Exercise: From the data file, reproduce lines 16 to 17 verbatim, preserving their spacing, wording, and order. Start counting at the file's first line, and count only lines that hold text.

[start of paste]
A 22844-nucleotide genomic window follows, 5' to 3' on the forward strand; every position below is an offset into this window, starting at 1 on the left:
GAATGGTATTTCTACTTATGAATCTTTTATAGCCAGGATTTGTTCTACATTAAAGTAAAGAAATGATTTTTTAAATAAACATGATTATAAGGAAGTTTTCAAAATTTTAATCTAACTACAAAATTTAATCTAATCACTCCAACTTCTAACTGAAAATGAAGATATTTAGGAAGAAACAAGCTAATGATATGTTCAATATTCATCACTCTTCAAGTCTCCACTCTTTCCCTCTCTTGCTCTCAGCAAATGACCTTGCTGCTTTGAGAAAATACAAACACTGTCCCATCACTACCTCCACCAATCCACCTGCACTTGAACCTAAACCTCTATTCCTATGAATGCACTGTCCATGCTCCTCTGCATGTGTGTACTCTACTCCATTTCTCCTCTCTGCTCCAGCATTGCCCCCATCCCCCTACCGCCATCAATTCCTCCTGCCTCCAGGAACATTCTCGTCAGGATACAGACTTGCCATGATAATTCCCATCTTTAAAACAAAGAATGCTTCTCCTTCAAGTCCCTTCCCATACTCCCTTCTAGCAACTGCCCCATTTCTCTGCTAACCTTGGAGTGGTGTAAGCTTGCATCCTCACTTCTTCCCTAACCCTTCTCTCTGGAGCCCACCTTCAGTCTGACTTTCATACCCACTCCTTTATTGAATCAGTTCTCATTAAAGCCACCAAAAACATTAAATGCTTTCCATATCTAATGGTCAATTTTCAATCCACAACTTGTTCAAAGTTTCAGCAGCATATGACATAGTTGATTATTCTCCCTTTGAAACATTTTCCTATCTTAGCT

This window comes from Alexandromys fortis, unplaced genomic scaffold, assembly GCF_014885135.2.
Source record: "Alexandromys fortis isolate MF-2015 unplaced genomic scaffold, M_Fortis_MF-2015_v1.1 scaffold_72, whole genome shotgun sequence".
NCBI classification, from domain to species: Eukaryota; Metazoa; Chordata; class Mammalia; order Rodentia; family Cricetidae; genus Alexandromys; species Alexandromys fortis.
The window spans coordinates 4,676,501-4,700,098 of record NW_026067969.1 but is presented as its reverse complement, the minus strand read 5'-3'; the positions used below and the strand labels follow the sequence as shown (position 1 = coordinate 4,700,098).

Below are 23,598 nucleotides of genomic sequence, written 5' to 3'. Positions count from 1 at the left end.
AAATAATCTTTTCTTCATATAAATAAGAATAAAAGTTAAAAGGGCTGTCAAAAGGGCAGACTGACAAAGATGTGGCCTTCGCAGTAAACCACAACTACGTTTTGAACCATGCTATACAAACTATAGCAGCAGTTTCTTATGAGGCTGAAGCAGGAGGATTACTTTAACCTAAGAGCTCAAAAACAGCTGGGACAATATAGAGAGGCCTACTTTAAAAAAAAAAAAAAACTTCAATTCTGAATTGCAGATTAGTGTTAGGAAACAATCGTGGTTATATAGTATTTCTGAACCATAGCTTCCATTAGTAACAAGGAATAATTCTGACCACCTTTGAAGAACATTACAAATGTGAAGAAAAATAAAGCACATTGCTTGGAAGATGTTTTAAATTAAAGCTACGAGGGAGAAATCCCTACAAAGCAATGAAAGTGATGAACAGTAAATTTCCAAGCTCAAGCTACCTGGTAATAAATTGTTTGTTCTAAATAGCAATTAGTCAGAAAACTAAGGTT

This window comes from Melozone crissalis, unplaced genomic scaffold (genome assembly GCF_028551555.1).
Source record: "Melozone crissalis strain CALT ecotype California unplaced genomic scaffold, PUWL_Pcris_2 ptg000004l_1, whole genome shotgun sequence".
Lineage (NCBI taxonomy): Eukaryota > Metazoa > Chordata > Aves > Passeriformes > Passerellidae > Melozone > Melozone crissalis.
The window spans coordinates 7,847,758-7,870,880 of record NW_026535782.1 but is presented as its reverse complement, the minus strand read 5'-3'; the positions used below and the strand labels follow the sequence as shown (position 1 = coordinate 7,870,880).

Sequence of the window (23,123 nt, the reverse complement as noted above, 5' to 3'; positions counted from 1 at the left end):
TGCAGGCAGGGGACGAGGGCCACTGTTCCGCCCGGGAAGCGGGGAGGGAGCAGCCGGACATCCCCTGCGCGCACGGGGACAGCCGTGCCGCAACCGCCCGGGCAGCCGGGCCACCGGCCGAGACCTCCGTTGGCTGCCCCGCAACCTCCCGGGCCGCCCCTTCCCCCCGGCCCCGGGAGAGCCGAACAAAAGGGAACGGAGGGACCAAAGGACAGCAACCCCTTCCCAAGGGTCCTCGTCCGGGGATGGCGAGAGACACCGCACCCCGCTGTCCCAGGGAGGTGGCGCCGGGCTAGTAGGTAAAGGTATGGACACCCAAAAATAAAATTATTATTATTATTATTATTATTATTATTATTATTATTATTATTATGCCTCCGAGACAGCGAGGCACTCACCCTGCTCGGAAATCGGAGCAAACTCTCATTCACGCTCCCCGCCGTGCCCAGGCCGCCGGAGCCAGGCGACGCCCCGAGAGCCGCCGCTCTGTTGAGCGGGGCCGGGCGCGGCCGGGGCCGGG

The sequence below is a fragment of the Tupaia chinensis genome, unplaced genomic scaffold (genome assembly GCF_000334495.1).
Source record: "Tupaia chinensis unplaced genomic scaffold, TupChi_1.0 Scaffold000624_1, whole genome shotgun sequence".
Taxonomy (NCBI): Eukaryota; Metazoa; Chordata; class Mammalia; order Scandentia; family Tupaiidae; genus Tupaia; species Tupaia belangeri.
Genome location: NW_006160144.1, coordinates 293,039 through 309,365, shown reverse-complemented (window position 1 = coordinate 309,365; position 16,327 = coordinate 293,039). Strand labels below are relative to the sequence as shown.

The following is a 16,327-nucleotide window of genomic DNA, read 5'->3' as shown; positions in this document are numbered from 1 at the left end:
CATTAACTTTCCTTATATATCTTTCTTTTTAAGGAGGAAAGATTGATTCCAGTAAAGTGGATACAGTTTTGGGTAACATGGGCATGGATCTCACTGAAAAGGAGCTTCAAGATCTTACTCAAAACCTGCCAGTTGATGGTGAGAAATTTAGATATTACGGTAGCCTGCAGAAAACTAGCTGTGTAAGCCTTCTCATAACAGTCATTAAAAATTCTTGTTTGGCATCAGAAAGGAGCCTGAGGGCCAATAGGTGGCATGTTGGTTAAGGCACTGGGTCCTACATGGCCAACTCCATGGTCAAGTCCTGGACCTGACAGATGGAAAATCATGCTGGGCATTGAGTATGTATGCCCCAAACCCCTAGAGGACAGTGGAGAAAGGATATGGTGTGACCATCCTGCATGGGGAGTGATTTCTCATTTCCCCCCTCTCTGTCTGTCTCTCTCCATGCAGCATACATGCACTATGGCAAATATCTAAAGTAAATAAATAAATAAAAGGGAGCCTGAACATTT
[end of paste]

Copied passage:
Source record: "Tupaia chinensis unplaced genomic scaffold, TupChi_1.0 Scaffold000624_1, whole genome shotgun sequence".
Taxonomy (NCBI): Eukaryota; Metazoa; Chordata; class Mammalia; order Scandentia; family Tupaiidae; genus Tupaia; species Tupaia belangeri.